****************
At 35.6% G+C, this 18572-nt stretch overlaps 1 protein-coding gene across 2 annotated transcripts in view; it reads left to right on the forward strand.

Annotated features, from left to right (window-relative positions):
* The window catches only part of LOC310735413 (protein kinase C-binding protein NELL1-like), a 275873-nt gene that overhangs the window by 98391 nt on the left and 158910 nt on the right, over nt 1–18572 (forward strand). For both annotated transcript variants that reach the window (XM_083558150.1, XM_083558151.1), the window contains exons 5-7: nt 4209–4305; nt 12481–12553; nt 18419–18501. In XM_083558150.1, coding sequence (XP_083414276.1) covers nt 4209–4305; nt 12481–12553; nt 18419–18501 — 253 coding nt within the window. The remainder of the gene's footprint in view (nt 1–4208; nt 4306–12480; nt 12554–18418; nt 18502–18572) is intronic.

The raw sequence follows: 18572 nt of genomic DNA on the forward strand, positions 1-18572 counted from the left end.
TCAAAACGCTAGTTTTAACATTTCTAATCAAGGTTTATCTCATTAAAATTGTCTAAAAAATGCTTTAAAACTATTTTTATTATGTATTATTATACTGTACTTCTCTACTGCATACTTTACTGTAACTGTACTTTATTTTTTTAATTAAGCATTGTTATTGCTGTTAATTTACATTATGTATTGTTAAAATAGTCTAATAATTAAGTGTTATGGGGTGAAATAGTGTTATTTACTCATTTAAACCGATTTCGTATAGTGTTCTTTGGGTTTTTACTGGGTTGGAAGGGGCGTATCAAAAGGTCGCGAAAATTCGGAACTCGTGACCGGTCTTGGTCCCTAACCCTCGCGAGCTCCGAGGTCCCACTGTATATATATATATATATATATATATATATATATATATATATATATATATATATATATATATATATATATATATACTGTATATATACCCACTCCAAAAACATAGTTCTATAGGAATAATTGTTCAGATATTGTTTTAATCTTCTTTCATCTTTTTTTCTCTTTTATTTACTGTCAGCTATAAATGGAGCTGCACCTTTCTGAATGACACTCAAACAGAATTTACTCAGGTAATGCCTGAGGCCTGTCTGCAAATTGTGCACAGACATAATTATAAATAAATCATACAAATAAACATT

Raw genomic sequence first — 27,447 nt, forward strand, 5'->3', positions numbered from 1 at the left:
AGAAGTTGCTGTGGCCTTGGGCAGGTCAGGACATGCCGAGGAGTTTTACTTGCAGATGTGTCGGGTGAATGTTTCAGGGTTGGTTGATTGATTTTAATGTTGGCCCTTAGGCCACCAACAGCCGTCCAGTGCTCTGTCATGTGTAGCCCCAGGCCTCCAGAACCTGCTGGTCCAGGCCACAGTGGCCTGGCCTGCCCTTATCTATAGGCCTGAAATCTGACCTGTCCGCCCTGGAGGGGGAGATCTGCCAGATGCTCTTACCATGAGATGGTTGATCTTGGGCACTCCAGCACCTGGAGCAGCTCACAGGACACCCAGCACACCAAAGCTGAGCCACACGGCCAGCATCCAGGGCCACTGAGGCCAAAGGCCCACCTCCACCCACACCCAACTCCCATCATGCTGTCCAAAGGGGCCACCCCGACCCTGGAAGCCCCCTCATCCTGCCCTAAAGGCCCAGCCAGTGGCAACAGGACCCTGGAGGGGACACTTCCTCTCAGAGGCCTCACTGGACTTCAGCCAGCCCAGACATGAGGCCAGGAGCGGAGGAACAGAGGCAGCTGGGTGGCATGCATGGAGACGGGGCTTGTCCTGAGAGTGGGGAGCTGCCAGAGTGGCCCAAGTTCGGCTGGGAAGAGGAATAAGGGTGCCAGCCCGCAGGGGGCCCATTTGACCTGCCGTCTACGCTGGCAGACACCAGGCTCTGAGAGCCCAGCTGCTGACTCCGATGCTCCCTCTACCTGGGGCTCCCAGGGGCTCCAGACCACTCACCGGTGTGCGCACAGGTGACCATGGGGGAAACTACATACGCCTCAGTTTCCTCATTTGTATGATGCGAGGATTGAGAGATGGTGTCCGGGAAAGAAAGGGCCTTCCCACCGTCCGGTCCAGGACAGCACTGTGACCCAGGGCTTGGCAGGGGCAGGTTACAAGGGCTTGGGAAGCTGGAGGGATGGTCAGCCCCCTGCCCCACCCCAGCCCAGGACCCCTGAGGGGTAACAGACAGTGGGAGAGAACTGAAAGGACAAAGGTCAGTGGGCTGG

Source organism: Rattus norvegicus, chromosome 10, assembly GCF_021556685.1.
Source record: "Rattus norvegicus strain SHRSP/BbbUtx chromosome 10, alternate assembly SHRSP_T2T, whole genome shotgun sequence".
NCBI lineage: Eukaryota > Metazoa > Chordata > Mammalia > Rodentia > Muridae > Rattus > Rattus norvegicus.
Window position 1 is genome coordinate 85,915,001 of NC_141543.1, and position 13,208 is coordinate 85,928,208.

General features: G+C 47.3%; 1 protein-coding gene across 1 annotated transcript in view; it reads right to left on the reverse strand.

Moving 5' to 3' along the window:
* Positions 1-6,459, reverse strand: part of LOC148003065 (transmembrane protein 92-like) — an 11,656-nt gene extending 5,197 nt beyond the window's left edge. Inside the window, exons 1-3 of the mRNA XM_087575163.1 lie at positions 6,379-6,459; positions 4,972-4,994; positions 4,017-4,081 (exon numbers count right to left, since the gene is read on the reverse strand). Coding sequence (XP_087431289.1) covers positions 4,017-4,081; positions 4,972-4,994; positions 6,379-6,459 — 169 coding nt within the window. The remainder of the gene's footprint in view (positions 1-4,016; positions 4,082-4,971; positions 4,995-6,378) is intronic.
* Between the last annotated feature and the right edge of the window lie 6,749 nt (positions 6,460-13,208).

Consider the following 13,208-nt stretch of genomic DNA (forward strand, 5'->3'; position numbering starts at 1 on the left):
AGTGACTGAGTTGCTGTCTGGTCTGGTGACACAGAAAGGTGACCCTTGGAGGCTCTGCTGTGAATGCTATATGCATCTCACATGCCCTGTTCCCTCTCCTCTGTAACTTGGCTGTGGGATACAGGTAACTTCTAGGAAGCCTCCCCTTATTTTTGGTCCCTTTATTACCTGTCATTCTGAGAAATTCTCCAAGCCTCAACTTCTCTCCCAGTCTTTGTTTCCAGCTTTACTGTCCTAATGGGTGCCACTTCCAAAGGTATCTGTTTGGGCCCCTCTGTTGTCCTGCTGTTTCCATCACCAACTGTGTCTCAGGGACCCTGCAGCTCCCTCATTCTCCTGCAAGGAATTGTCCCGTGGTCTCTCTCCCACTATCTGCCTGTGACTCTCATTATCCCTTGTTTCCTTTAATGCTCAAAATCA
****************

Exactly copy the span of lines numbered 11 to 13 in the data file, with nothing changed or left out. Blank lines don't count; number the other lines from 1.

Window position 1 is genome coordinate 85,915,001 of NC_141543.1, and position 13,208 is coordinate 85,928,208.

General features: G+C 47.3%; 1 protein-coding gene across 1 annotated transcript in view; it reads right to left on the reverse strand.

Moving 5' to 3' along the window: